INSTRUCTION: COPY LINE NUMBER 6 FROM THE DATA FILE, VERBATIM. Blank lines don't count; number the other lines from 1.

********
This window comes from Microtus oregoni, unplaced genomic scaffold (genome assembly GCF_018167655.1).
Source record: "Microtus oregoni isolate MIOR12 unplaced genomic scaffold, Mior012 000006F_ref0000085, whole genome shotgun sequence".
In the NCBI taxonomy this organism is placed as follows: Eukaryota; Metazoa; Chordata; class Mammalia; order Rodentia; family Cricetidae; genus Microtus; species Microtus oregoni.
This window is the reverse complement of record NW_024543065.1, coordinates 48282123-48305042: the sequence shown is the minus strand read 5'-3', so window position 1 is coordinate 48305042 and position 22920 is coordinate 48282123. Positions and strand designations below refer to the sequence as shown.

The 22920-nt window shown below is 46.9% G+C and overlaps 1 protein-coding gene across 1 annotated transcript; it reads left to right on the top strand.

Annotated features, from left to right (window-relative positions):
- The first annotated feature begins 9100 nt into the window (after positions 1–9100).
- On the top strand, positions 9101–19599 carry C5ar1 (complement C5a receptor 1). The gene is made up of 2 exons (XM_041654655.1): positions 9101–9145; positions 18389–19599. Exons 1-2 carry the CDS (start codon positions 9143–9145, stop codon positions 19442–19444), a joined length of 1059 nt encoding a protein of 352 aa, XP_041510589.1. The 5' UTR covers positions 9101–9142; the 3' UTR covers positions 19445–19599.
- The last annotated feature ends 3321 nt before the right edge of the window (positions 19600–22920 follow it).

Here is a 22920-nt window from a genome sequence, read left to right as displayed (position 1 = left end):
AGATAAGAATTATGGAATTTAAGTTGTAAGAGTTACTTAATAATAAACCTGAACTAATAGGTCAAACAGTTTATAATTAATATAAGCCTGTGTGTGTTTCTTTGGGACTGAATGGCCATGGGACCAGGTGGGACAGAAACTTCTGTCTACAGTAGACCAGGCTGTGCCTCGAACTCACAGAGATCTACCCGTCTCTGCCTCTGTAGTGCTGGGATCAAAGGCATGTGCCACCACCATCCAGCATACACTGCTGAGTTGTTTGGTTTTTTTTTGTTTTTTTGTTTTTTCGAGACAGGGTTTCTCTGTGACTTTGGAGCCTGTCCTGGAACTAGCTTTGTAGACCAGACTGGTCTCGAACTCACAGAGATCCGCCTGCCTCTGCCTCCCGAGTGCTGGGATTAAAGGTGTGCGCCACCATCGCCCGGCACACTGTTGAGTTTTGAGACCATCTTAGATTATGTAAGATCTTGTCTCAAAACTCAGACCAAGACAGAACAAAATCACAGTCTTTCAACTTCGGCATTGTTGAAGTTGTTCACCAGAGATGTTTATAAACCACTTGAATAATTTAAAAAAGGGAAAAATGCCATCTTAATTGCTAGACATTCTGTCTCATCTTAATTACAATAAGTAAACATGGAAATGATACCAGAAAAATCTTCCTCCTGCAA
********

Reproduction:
Annotated features, from left to right (window-relative positions):